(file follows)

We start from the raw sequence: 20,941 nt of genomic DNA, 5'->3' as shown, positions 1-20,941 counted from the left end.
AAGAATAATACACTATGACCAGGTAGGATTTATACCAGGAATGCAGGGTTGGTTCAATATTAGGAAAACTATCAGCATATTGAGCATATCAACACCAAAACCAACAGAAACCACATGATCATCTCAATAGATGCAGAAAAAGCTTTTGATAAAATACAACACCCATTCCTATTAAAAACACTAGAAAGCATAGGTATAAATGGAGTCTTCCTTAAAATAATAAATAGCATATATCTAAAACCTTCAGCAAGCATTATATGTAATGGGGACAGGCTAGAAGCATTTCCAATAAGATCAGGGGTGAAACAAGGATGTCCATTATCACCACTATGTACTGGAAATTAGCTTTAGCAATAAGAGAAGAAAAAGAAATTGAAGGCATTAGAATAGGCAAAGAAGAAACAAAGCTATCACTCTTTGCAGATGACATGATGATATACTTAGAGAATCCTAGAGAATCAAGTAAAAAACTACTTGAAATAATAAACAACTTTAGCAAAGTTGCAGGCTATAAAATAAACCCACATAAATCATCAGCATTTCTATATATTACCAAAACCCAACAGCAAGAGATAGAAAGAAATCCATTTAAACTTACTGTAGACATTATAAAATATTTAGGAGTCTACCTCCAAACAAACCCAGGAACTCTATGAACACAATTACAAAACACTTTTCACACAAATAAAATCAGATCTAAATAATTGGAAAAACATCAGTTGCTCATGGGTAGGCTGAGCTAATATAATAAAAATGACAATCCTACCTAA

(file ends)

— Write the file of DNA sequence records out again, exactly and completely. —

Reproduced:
We start from the raw sequence: 20,941 nt of genomic DNA, 5'->3' as shown, positions 1-20,941 counted from the left end.
AAGAATAATACACTATGACCAGGTAGGATTTATACCAGGAATGCAGGGTTGGTTCAATATTAGGAAAACTATCAGCATATTGAGCATATCAACACCAAAACCAACAGAAACCACATGATCATCTCAATAGATGCAGAAAAAGCTTTTGATAAAATACAACACCCATTCCTATTAAAAACACTAGAAAGCATAGGTATAAATGGAGTCTTCCTTAAAATAATAAATAGCATATATCTAAAACCTTCAGCAAGCATTATATGTAATGGGGACAGGCTAGAAGCATTTCCAATAAGATCAGGGGTGAAACAAGGATGTCCATTATCACCACTATGTACTGGAAATTAGCTTTAGCAATAAGAGAAGAAAAAGAAATTGAAGGCATTAGAATAGGCAAAGAAGAAACAAAGCTATCACTCTTTGCAGATGACATGATGATATACTTAGAGAATCCTAGAGAATCAAGTAAAAAACTACTTGAAATAATAAACAACTTTAGCAAAGTTGCAGGCTATAAAATAAACCCACATAAATCATCAGCATTTCTATATATTACCAAAACCCAACAGCAAGAGATAGAAAGAAATCCATTTAAACTTACTGTAGACATTATAAAATATTTAGGAGTCTACCTCCAAACAAACCCAGGAACTCTATGAACACAATTACAAAACACTTTTCACACAAATAAAATCAGATCTAAATAATTGGAAAAACATCAGTTGCTCATGGGTAGGCTGAGCTAATATAATAAAAATGACAATCCTACCTAA